The new shared economy being ushered in by startups like Airbnb, Relayrides and Toolspinner is creating new marketplaces where locals can rent their own rooms, cars and tools to their neighbors. Coined “collaborative consumption“, this new trend enables the efficient consumer sharing of resources and goods that are used on occasion as an alternative to outright ownership and the garage clutter this creates.
What is Collaborative Consumption?
The first phase of the collaborative consumption business model started with B2C (Business to Consumer) companies like Netflix and Zipcars that consolidated inventories of DVDs and cars, respectively, to rent out at lower rates than local video stores and Hertz. The second and current phase introduces the new communal sharing or P2P (peer to peer) business model that leverages inventory owned by consumers (rooms for rent, cars, tools, expertise, time) to create match-based marketplaces. P2P transactions can be executed virtually like eBay where goods are transferred via mail, but the bigger implication of P2P for hyperlocal is in the rise of local social graphs where neighbors trade with and refer each other.
Consumers now have more options to rent over purchase, and this dampens retail demand. There’s literally no need to purchase a chain saw unless you’re a landscaper. Obviously, brands and retailers lose when their products are rented out or sold in the second hand market because they make no money. Yet, in the face of the shared economy, many local retailers will need to recoup lower sales volume by opening inventory to rental, just like Hertz on Demand and BMW’s Drive Now were created to counter the Zipcars concept. Adapting to radically new business models like rental will be traumatic for brands and retailers alike , and will present an opportunity for retail consultants versed in social media and social change who can connect consumers directly to these new rental businesses.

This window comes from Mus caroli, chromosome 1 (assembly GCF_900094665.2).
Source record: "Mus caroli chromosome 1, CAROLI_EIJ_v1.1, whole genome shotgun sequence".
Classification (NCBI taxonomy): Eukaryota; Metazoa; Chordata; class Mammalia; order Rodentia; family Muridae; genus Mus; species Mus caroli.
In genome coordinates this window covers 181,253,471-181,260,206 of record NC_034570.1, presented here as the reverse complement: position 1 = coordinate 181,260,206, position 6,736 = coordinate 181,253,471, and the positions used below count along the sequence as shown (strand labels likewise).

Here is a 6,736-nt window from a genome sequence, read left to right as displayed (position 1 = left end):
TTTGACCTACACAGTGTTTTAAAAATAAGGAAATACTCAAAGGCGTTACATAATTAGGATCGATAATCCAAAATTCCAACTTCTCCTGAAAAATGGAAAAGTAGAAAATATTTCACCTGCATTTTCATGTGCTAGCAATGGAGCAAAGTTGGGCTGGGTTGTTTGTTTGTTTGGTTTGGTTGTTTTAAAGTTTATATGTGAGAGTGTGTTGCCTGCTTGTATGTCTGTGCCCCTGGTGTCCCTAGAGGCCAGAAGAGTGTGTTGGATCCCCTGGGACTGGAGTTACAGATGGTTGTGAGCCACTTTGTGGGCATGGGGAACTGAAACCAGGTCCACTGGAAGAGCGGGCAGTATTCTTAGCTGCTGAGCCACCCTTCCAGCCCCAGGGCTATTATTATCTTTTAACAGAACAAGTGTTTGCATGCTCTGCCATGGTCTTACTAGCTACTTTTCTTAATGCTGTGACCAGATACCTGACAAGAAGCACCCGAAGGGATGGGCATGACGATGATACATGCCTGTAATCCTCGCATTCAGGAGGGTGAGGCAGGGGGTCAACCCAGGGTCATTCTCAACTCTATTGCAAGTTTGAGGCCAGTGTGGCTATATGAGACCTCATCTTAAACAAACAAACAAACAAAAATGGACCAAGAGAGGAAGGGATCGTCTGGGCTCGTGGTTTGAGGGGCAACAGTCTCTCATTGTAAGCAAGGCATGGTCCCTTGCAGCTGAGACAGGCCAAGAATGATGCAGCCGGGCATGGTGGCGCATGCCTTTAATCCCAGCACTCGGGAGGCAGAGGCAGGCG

The Role of Hyperlocal Media in Collaborative Consumption
The big hurdle facing collaboration consumption startups is developing local traction. Main Street has never heard of Zaarly or Taskrabbit, and startups don’t have on-the-ground resources to educate consumers and brand in more than one market at a time. Hyperlocal media can take on the role of educating consumers; it can publish directories for consumers of the literally hundreds of services that are chasing niches ranging from dog-sitting to bike rental. Even better, media or tech companies might create aggregate sharing services center for their community in the same way daily deals aggregators filter deals sourced from hundreds of sites. And yes, there already is de facto local aggregation platform – it’s Craigslist, but its clunky user interface is inefficient and its user base has no credibility rating system.
Hyperlocal media should encourage collaborative consumption because it brings consumers, their neighbors and businesses into value laden conversations as they negotiate the errands of daily life. Media values this participation. However, there are two business reasons why traditional media companies may not immediately embrace collaborative consumption. The model won’t make them money unless they run their own shared services platform. It also threatens local advertising revenue from retailers faced with lower sales and pressure to reallocate marketing budgets to social marketing.